Living spaces made of upcycled shipping containers have a history of surviving natural disasters. There are claims online that shipping container buildings were some of the few structures left standing after Hurricane Irma. It is a fact that across the world, organisations have been turning to shipping container spaces as the quickest, safest and the most affordable housing option for disaster struck and disaster prone areas.
How does cargotecture manage to tick all the boxes when it comes to safety and stability?
To begin with, shipping containers are built to carry heavy loads across the extremely hostile environment of turbulent seas. Designed to hold anything from food to automobiles and industrial equipment stacked high atop each other, these CorTen steel boxes are light-weight in comparison to their sizes, but incredibly strong, corrosion-resistant and impact-proof.
These are the very traits that we leverage when building homes or offices out of shipping containers. We retain the inherent structural strength of these individual modules while building, and add features that make the containerised spaces habitable and aesthetic.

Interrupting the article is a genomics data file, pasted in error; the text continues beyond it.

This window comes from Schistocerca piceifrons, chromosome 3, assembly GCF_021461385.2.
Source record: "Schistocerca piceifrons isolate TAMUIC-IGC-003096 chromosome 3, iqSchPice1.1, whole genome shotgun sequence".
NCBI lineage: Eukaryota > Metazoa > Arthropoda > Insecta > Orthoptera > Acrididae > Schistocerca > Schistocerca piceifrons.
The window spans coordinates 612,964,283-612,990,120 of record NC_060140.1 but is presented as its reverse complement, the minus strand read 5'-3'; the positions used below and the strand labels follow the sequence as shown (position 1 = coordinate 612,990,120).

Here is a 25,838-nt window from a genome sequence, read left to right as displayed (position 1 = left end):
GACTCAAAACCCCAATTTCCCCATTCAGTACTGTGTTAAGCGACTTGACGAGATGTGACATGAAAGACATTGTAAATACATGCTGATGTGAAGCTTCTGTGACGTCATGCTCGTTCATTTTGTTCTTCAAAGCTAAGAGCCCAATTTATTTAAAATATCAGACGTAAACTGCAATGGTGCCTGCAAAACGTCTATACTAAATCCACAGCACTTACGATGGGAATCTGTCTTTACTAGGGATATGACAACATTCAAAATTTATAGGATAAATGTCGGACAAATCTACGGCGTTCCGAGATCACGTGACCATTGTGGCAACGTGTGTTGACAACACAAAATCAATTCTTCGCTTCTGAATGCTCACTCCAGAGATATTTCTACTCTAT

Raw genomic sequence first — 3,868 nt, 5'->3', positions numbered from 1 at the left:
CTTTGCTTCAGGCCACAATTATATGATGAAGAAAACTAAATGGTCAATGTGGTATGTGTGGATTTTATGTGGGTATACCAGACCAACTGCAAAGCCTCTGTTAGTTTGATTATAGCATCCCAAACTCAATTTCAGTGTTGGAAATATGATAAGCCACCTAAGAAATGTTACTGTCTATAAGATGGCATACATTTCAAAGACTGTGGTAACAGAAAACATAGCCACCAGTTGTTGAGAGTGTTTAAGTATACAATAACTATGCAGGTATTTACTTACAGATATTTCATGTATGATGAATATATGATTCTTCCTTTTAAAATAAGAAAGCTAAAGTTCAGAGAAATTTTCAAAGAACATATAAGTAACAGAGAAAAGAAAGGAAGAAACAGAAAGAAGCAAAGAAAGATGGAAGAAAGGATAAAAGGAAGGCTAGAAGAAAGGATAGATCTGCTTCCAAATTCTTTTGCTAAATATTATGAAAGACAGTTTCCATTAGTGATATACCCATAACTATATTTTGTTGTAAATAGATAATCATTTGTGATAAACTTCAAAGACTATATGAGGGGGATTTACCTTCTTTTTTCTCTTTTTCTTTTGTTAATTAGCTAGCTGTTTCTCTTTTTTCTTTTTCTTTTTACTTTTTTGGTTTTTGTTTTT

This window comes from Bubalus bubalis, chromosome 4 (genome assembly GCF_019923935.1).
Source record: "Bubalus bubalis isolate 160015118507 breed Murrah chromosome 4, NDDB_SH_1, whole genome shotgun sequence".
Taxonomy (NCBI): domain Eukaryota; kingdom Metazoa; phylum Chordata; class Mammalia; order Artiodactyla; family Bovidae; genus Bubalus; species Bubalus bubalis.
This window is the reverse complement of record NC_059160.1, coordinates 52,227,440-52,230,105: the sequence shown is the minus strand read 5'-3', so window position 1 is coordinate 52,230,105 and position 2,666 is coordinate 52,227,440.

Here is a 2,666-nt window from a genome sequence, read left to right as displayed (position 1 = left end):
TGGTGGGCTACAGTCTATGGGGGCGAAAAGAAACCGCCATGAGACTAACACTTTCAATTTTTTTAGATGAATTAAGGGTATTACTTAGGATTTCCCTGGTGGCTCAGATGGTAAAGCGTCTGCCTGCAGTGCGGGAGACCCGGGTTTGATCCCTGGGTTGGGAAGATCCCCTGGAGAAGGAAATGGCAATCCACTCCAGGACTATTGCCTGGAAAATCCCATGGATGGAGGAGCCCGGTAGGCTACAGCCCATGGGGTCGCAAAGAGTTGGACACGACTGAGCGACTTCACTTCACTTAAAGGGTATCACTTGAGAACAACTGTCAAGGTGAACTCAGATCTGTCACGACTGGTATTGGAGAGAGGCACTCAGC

In terms of base structural unit requirements, the standard ISO, IMO and CSC (International Convention for Safe Containers) specifications of container buildings exceed the International Building Code (IBC) and the Uniform Building Code (UBC) strength codes.
Even where multiple units are joined to form bigger buildings, the resulting structure remains a perfect example of unibody construction – a technology that aircraft and automobile manufacturers use to preserve the internal strength of the chassis of these vehicles. The strength of such a structure is much higher than that of the individual containers used to build it – and that’s saying something!
From an environmental perspective, it is to be noted that carbon emissions resulting from containerised construction are significantly lower than those from traditional construction. This is especially significant when we consider the fact that global warming is indisputably the single biggest cause of unseasonal and extreme weather conditions across the globe.
To sum up, when it comes to construction in disaster-prone areas or when considering the rehabilitation disaster-struck areas and conflict zones, there is no faster, better, stabler and more sustainable option than container conversion. From houses to schools to retail outlets, these versatile boxes can shape-shift to accommodate all the needs of a still-vulnerable community.
To know more about how cargotecture can be used effectively in disaster-prone areas, please contact us!